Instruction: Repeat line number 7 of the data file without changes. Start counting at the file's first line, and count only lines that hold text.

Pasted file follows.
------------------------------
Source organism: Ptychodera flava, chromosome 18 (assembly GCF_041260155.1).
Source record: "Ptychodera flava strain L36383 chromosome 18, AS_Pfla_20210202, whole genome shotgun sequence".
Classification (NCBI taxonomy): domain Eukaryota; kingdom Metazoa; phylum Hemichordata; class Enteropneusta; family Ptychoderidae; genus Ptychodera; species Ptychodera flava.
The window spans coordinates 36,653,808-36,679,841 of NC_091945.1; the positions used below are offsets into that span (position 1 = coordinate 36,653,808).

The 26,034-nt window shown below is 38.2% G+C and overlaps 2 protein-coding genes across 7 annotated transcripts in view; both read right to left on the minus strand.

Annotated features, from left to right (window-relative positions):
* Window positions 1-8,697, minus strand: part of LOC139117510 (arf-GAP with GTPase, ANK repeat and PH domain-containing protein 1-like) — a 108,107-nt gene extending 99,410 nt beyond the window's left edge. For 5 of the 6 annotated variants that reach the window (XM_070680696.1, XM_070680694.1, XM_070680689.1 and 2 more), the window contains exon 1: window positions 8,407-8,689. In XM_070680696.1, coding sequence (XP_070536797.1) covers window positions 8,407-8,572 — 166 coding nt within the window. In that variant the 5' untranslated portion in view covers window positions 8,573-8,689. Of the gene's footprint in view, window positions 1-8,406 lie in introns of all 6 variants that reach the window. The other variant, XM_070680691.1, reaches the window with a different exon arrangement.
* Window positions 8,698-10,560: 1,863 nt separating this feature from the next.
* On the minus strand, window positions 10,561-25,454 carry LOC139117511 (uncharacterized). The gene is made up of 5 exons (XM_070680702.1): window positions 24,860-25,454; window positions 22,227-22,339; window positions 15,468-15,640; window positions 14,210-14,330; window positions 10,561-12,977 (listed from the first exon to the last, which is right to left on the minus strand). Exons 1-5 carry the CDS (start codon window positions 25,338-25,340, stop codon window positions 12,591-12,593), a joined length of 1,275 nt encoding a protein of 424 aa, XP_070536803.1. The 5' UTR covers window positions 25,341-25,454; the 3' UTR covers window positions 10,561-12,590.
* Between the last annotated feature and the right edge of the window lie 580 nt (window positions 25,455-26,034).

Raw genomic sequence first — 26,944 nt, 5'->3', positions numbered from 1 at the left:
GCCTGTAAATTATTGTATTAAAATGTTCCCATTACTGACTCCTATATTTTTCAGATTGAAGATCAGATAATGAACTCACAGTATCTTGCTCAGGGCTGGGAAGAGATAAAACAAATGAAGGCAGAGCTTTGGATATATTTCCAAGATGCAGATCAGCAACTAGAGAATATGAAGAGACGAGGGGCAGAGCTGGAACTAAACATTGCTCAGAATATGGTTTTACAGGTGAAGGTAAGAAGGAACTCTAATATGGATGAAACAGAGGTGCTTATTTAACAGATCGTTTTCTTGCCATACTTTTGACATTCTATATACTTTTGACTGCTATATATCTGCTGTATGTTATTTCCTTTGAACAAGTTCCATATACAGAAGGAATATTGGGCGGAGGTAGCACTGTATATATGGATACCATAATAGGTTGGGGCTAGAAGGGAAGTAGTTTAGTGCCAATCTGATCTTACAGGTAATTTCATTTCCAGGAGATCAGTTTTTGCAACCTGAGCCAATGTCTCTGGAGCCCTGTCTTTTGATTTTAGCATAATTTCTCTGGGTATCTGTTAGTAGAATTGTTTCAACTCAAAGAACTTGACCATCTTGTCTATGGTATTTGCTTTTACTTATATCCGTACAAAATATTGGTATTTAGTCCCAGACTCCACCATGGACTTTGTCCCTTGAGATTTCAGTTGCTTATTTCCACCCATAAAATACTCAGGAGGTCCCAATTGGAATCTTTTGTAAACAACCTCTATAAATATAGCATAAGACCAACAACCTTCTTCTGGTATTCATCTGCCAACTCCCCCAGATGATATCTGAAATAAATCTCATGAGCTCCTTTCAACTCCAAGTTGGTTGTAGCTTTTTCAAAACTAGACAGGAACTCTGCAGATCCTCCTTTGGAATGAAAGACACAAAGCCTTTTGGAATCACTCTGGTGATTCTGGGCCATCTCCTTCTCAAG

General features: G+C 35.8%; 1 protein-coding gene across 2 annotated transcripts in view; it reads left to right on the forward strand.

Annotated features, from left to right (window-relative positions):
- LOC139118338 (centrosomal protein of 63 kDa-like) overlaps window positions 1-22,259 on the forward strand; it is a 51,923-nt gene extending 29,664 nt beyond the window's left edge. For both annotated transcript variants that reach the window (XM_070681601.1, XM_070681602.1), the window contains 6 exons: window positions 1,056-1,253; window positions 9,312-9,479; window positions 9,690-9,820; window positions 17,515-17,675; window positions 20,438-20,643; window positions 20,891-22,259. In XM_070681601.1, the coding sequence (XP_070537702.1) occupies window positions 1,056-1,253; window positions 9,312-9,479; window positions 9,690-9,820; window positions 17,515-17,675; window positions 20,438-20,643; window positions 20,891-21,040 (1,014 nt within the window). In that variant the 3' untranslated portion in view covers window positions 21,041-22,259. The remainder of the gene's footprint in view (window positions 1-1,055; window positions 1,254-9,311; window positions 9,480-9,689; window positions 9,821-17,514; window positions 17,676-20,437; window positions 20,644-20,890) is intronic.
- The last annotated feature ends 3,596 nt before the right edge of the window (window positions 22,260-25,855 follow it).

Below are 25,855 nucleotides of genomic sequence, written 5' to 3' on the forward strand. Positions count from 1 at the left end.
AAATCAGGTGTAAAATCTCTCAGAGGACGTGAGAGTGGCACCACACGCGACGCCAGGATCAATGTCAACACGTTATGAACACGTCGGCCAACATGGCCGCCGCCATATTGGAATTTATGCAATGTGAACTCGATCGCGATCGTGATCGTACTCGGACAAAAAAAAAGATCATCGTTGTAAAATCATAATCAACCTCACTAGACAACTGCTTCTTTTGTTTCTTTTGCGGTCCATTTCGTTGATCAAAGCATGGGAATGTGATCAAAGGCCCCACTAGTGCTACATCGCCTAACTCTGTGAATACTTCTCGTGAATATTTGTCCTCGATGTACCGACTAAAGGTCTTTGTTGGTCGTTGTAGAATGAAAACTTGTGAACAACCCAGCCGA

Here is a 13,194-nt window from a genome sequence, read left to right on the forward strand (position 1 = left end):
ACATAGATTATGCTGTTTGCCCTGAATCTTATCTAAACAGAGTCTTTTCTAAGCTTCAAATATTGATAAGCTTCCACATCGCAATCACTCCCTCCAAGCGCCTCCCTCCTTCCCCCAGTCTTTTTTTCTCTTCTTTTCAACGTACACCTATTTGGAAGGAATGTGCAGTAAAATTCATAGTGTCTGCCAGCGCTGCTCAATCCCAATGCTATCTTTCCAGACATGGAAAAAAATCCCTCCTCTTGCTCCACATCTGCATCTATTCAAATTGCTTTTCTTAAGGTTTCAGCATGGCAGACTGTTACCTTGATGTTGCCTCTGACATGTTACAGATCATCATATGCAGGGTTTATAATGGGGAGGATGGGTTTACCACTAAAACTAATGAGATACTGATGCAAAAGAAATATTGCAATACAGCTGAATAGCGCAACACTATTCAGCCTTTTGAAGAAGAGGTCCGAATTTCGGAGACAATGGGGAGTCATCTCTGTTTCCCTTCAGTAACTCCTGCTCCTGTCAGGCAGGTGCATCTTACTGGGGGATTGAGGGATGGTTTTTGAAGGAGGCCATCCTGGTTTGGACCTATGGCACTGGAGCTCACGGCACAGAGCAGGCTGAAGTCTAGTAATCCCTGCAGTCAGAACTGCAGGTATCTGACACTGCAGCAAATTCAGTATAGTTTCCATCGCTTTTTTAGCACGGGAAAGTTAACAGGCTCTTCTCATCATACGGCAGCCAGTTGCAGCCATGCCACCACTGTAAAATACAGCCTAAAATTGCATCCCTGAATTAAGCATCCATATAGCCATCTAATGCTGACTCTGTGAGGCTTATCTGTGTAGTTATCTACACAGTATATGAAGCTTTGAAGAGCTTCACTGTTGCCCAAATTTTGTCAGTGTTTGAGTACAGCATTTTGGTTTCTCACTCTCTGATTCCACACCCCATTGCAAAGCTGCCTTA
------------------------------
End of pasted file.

* Window positions 1-8,697, minus strand: part of LOC139117510 (arf-GAP with GTPase, ANK repeat and PH domain-containing protein 1-like) — a 108,107-nt gene extending 99,410 nt beyond the window's left edge. For 5 of the 6 annotated variants that reach the window (XM_070680696.1, XM_070680694.1, XM_070680689.1 and 2 more), the window contains exon 1: window positions 8,407-8,689. In XM_070680696.1, coding sequence (XP_070536797.1) covers window positions 8,407-8,572 — 166 coding nt within the window. In that variant the 5' untranslated portion in view covers window positions 8,573-8,689. Of the gene's footprint in view, window positions 1-8,406 lie in introns of all 6 variants that reach the window. The other variant, XM_070680691.1, reaches the window with a different exon arrangement.